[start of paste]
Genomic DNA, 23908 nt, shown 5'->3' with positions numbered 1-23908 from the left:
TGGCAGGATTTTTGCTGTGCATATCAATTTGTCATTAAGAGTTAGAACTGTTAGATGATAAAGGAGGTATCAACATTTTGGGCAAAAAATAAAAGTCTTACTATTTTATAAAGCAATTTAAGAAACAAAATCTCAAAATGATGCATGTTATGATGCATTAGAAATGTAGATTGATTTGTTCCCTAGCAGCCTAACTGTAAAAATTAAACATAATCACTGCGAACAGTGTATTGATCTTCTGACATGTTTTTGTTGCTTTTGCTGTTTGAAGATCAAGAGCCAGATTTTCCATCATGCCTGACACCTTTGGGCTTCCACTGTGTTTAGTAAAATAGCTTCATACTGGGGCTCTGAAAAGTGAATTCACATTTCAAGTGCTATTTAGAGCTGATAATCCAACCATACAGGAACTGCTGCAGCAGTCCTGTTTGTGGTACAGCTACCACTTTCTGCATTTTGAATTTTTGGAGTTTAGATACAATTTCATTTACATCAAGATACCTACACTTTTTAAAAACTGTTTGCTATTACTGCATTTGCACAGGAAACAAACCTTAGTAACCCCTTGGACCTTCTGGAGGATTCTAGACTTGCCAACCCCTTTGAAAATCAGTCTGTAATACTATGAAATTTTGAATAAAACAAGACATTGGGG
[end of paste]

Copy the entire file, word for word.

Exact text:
Genomic DNA, 23908 nt, shown 5'->3' with positions numbered 1-23908 from the left:
TGGCAGGATTTTTGCTGTGCATATCAATTTGTCATTAAGAGTTAGAACTGTTAGATGATAAAGGAGGTATCAACATTTTGGGCAAAAAATAAAAGTCTTACTATTTTATAAAGCAATTTAAGAAACAAAATCTCAAAATGATGCATGTTATGATGCATTAGAAATGTAGATTGATTTGTTCCCTAGCAGCCTAACTGTAAAAATTAAACATAATCACTGCGAACAGTGTATTGATCTTCTGACATGTTTTTGTTGCTTTTGCTGTTTGAAGATCAAGAGCCAGATTTTCCATCATGCCTGACACCTTTGGGCTTCCACTGTGTTTAGTAAAATAGCTTCATACTGGGGCTCTGAAAAGTGAATTCACATTTCAAGTGCTATTTAGAGCTGATAATCCAACCATACAGGAACTGCTGCAGCAGTCCTGTTTGTGGTACAGCTACCACTTTCTGCATTTTGAATTTTTGGAGTTTAGATACAATTTCATTTACATCAAGATACCTACACTTTTTAAAAACTGTTTGCTATTACTGCATTTGCACAGGAAACAAACCTTAGTAACCCCTTGGACCTTCTGGAGGATTCTAGACTTGCCAACCCCTTTGAAAATCAGTCTGTAATACTATGAAATTTTGAATAAAACAAGACATTGGGG